Virginia Minor Narrative
My name is Virginia Minor. In 1872 I decided to challenge the voting restrictions which excluded women. Along with my husband Francis, I wrote a book which stated that the 14th Amendment to the U.S. Constitution made women citizens of the United States, and that they were entitled to all the benefits of citizenship, including suffrage.
On October 15, 1872, I tried to register to vote in the upcoming national election, but was refused. We sued the registrar, Reese Happersett. We lost our case, but appealed. The state supreme court said that the purpose of the 14th Amendment was to extend citizenship to newly freed slaves. We then appealed to the U.S. Supreme Court, which in 1874 ruled unanimously that "the Constitution of the United States does not confer the right of suffrage upon anyone, because suffrage is not coexistent with citizenship." We think this is highly unfair, and will continue to fight for the right of women to vote.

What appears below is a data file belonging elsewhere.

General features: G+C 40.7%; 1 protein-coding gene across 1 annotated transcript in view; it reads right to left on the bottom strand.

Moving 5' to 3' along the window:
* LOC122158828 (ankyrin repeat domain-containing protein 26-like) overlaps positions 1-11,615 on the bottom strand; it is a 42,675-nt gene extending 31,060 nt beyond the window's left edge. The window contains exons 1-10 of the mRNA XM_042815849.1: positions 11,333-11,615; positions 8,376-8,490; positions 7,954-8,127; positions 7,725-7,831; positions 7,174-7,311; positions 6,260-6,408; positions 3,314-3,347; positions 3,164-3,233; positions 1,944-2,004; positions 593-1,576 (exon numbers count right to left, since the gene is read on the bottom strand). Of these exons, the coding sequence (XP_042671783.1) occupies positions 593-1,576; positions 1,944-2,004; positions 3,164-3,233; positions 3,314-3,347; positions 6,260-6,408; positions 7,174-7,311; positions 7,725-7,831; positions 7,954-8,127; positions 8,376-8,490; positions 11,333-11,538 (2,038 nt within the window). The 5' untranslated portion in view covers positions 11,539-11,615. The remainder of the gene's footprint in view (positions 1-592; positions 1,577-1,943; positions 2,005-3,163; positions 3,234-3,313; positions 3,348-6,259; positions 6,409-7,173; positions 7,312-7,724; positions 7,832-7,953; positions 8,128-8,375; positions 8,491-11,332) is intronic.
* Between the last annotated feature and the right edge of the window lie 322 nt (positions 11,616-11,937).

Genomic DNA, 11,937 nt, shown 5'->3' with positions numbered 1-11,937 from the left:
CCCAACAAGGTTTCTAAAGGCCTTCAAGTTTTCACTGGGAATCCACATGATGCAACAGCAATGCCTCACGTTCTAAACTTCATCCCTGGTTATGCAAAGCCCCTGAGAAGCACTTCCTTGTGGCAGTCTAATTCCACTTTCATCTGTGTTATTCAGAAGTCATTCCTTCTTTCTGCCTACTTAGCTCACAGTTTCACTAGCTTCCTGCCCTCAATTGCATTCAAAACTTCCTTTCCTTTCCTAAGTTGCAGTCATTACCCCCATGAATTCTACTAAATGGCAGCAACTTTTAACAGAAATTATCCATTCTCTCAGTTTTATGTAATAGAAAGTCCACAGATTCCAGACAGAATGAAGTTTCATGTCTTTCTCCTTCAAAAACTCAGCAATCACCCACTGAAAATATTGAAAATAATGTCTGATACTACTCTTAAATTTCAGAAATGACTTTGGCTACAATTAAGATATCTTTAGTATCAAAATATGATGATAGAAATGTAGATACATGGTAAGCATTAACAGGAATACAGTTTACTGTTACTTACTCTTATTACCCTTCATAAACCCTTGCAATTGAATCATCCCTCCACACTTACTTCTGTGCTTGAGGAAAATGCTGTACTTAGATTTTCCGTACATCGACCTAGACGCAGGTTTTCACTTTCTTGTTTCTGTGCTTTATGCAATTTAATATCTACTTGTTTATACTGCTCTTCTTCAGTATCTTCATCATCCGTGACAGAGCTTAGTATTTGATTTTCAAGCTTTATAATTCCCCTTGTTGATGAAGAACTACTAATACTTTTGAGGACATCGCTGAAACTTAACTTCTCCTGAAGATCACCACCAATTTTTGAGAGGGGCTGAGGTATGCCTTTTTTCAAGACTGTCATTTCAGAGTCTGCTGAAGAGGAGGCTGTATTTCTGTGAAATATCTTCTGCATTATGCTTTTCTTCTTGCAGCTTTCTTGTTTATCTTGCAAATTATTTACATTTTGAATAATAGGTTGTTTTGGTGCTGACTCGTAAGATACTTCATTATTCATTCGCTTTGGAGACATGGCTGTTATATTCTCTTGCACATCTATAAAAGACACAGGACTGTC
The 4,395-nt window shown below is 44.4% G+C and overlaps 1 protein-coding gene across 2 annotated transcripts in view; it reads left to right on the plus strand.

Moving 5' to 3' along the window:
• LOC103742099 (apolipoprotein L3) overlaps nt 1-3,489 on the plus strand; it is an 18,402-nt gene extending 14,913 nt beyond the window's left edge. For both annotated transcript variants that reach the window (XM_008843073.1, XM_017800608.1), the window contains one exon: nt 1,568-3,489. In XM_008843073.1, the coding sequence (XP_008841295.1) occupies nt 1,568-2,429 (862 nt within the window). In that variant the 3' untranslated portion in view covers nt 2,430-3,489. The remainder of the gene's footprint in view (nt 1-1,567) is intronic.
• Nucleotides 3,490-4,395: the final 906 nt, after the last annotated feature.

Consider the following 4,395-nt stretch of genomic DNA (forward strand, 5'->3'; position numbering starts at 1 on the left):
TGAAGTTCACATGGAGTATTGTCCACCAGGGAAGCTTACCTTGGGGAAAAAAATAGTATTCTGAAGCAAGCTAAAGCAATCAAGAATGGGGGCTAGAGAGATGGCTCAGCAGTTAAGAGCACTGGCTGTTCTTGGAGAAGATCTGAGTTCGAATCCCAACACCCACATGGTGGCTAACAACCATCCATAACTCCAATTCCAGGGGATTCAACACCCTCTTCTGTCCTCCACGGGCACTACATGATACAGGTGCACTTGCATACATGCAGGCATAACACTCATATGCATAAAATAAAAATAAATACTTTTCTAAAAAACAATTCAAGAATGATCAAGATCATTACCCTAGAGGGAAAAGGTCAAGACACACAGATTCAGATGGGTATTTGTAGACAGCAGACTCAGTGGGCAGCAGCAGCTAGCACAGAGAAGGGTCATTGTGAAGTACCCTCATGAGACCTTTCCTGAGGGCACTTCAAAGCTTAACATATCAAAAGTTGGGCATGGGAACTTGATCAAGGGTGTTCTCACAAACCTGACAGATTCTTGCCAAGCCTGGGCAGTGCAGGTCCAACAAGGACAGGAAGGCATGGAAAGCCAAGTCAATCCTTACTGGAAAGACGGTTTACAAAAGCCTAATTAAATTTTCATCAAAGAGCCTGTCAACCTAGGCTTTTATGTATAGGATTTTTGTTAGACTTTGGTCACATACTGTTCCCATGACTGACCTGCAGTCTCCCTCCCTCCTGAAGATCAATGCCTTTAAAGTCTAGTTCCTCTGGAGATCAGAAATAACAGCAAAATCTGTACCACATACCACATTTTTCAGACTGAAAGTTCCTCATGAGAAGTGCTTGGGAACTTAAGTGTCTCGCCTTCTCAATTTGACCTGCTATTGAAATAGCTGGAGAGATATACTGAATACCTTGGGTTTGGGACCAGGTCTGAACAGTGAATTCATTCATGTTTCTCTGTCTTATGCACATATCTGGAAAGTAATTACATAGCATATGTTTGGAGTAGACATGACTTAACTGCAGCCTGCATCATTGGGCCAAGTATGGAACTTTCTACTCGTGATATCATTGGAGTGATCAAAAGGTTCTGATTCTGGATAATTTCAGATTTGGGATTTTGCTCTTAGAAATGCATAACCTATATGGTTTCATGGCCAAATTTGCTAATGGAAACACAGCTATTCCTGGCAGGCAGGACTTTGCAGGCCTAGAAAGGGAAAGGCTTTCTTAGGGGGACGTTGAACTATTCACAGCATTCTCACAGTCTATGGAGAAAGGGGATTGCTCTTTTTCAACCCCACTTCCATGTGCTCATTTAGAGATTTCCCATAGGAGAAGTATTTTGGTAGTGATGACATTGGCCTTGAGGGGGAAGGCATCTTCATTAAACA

Did You Know?
During the 19th Century St. Louis was the premier ironwork city. After the great fire, many of its buildings were made using iron framework topped off by beautiful iron ornamentation. Jefferson National Expansion Memorial showcases St. Louis architecture in the Old Courthouse. More...